Do Kids Who Eat Breakfast Perform Better Academically?
Three out of four public school teachers say K-8th grade kids regularly come to school without eating breakfast, according to the 2015 No Kid Hungry survey.
How does this affect a child’s ability to learn? While there may be evidence of improvement in some areas there still isn’t enough evidence to say eating breakfast has a large impact for all students. Let me explain.
In a previous article, Dr. Naiman Khan pointed out when it comes to cognitive performance, most children can benefit from habitually eating a high-quality diet. In fact, according to a recent systematic review in children aged 5-18 years, both overall diet quality and eating breakfast have a moderate positive association with academic achievement.
So let’s look at the results of a different systematic review of 45 intervention studies that specifically examines the effects of breakfast on cognition in children and adolescents (4-18 years). The studies included compared the short-term effect of eating or skipping breakfast, different breakfast types or long-term participation in the school breakfast program. Some of the objective cognitive outcomes measured included attention, memory, executive function and language. Here are the main findings:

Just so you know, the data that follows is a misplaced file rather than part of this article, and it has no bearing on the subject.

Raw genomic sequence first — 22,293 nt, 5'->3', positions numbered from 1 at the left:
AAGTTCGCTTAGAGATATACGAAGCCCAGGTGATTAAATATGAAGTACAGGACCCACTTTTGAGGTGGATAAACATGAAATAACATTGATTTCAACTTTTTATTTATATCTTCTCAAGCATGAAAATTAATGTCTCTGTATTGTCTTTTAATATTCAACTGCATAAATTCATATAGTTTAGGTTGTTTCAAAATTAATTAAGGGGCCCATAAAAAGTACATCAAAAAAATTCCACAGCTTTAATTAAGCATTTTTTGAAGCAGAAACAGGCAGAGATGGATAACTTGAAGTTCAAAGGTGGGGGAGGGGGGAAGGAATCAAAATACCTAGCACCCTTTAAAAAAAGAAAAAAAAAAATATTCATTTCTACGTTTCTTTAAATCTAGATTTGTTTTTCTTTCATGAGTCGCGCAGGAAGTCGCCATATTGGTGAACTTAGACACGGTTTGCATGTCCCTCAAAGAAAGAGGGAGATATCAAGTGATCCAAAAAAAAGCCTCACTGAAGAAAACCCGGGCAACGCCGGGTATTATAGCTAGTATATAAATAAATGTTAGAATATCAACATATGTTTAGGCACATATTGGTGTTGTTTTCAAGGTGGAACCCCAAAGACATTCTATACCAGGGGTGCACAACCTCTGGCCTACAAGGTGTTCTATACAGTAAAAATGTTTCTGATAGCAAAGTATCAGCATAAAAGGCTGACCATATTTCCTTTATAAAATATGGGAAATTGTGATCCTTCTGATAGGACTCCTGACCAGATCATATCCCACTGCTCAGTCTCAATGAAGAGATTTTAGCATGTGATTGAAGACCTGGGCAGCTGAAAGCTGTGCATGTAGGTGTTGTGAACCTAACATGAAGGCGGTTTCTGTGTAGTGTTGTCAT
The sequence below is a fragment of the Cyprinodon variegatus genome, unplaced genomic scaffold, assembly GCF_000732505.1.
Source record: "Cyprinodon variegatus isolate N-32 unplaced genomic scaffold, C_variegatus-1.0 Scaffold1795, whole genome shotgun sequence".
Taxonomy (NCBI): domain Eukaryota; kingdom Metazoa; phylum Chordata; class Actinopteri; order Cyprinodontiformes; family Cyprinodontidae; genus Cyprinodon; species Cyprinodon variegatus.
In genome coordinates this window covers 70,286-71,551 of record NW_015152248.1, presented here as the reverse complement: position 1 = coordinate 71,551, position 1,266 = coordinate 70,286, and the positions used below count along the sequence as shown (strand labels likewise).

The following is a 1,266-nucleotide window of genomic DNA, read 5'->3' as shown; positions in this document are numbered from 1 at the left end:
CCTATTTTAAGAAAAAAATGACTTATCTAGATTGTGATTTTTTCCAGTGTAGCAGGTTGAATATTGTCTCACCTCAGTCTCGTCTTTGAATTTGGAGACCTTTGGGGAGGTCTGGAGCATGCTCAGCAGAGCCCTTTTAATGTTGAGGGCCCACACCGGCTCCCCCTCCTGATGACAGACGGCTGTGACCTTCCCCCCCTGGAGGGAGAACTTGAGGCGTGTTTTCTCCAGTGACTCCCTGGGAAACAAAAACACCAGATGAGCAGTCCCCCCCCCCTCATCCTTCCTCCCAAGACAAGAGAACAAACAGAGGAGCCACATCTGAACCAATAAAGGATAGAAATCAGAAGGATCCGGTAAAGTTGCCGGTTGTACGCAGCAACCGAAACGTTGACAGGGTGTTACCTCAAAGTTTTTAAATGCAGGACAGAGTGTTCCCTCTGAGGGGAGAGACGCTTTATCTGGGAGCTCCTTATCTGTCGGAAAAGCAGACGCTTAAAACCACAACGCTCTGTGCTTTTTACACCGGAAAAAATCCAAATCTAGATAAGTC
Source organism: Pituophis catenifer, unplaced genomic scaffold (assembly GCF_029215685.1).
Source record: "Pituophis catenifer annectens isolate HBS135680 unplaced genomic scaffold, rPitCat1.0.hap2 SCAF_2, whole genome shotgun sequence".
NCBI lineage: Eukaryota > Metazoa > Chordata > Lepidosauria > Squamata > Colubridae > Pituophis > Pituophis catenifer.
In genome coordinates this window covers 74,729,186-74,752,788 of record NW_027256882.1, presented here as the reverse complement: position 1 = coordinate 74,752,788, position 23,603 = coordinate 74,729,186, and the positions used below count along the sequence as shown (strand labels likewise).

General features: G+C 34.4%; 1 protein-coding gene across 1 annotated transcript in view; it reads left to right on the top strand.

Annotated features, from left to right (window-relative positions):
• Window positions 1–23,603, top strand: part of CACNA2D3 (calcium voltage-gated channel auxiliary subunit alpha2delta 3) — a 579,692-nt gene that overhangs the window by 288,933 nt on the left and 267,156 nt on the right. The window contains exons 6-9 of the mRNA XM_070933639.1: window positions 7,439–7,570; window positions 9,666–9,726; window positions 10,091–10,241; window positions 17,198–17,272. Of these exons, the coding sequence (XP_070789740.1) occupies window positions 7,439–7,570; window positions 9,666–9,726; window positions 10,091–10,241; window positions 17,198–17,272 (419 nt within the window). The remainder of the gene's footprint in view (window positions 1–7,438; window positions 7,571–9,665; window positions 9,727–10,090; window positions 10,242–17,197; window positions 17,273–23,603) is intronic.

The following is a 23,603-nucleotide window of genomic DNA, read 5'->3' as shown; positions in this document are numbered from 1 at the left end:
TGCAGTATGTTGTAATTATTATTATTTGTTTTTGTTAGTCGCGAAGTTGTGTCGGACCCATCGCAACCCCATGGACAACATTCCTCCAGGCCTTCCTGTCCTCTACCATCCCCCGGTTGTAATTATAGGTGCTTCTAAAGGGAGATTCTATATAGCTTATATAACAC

- Eating breakfast compared to skipping breakfast had a short-term beneficial effect on cognitive function when measured within four hours after eating -- with benefits most apparent in undernourished children, males, and children with IQs below the sample median. Tasks requiring attention, executive function, and memory were facilitated more reliably by breakfast consumption.
- Eating breakfast helped reduce the decline in cognitive performance seen in mid-late morning when compared to skipping breakfast.
According to this review, the quantity of scientific evidence on the short-term effect of breakfast vs. no breakfast may support the above conclusions. However, it’s important to note that these results may not apply to all children (i.e., the majority of children were between 6-10 years of age), or reflect the influence of children’s usual eating habits.
Overall, the benefits of eating breakfast were small, and the researchers noted the effects of breakfast on specific cognitive outcomes are likely subtle, and only demonstrated under specific conditions or in certain subgroups of children. However, the researchers also pointed to consistent evidence that eating breakfast benefits children’s mood, alertness and motivation more subjectively, which may increase a child’s ability to concentrate or try hard on academic tasks. Future research is needed to further clarify the effect of these relationships.
Children’s readiness to learn can affect their future, so health and wellness professionals, educators and parents should encourage children to eat breakfast and have an overall healthy eating plan that includes nutrient-rich dairy foods. Here are some delicious kid friendly breakfast recipes to spark taste buds and minds.